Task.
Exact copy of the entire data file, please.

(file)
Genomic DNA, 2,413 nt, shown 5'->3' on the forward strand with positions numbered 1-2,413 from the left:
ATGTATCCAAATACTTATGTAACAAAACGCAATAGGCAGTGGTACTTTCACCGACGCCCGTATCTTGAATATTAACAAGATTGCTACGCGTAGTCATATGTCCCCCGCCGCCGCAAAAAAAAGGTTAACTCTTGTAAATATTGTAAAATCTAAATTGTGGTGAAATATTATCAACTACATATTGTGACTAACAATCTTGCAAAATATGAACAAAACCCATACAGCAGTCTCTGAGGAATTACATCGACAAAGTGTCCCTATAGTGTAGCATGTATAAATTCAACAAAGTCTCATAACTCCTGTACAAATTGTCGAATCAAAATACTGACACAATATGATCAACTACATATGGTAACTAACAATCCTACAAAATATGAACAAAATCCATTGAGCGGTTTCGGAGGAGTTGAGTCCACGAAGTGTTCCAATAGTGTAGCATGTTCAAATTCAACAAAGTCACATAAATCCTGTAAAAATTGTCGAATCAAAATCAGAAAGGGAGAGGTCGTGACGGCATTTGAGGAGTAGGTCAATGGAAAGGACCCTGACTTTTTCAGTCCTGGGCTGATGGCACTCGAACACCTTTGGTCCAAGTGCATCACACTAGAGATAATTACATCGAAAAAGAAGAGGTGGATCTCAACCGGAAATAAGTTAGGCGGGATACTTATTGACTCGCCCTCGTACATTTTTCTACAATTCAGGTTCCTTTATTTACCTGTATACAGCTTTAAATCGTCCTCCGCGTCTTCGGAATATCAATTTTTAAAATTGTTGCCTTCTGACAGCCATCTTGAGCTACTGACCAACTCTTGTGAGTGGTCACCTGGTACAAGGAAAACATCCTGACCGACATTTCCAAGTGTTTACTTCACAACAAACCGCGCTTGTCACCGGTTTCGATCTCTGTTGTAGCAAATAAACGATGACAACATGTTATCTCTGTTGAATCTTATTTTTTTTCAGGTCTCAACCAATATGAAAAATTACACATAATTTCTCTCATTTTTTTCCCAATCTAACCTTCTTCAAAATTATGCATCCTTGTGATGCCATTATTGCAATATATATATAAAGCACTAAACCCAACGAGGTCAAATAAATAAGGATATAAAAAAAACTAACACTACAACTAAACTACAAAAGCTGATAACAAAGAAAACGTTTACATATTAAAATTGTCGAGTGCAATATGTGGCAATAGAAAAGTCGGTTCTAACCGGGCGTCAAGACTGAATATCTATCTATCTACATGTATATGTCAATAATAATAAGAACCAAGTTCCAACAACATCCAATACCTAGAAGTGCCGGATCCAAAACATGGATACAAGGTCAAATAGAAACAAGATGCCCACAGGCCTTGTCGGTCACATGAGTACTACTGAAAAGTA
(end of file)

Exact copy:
Genomic DNA, 2,413 nt, shown 5'->3' on the forward strand with positions numbered 1-2,413 from the left:
ATGTATCCAAATACTTATGTAACAAAACGCAATAGGCAGTGGTACTTTCACCGACGCCCGTATCTTGAATATTAACAAGATTGCTACGCGTAGTCATATGTCCCCCGCCGCCGCAAAAAAAAGGTTAACTCTTGTAAATATTGTAAAATCTAAATTGTGGTGAAATATTATCAACTACATATTGTGACTAACAATCTTGCAAAATATGAACAAAACCCATACAGCAGTCTCTGAGGAATTACATCGACAAAGTGTCCCTATAGTGTAGCATGTATAAATTCAACAAAGTCTCATAACTCCTGTACAAATTGTCGAATCAAAATACTGACACAATATGATCAACTACATATGGTAACTAACAATCCTACAAAATATGAACAAAATCCATTGAGCGGTTTCGGAGGAGTTGAGTCCACGAAGTGTTCCAATAGTGTAGCATGTTCAAATTCAACAAAGTCACATAAATCCTGTAAAAATTGTCGAATCAAAATCAGAAAGGGAGAGGTCGTGACGGCATTTGAGGAGTAGGTCAATGGAAAGGACCCTGACTTTTTCAGTCCTGGGCTGATGGCACTCGAACACCTTTGGTCCAAGTGCATCACACTAGAGATAATTACATCGAAAAAGAAGAGGTGGATCTCAACCGGAAATAAGTTAGGCGGGATACTTATTGACTCGCCCTCGTACATTTTTCTACAATTCAGGTTCCTTTATTTACCTGTATACAGCTTTAAATCGTCCTCCGCGTCTTCGGAATATCAATTTTTAAAATTGTTGCCTTCTGACAGCCATCTTGAGCTACTGACCAACTCTTGTGAGTGGTCACCTGGTACAAGGAAAACATCCTGACCGACATTTCCAAGTGTTTACTTCACAACAAACCGCGCTTGTCACCGGTTTCGATCTCTGTTGTAGCAAATAAACGATGACAACATGTTATCTCTGTTGAATCTTATTTTTTTTCAGGTCTCAACCAATATGAAAAATTACACATAATTTCTCTCATTTTTTTCCCAATCTAACCTTCTTCAAAATTATGCATCCTTGTGATGCCATTATTGCAATATATATATAAAGCACTAAACCCAACGAGGTCAAATAAATAAGGATATAAAAAAAACTAACACTACAACTAAACTACAAAAGCTGATAACAAAGAAAACGTTTACATATTAAAATTGTCGAGTGCAATATGTGGCAATAGAAAAGTCGGTTCTAACCGGGCGTCAAGACTGAATATCTATCTATCTACATGTATATGTCAATAATAATAAGAACCAAGTTCCAACAACATCCAATACCTAGAAGTGCCGGATCCAAAACATGGATACAAGGTCAAATAGAAACAAGATGCCCACAGGCCTTGTCGGTCACATGAGTACTACTGAAAAGTA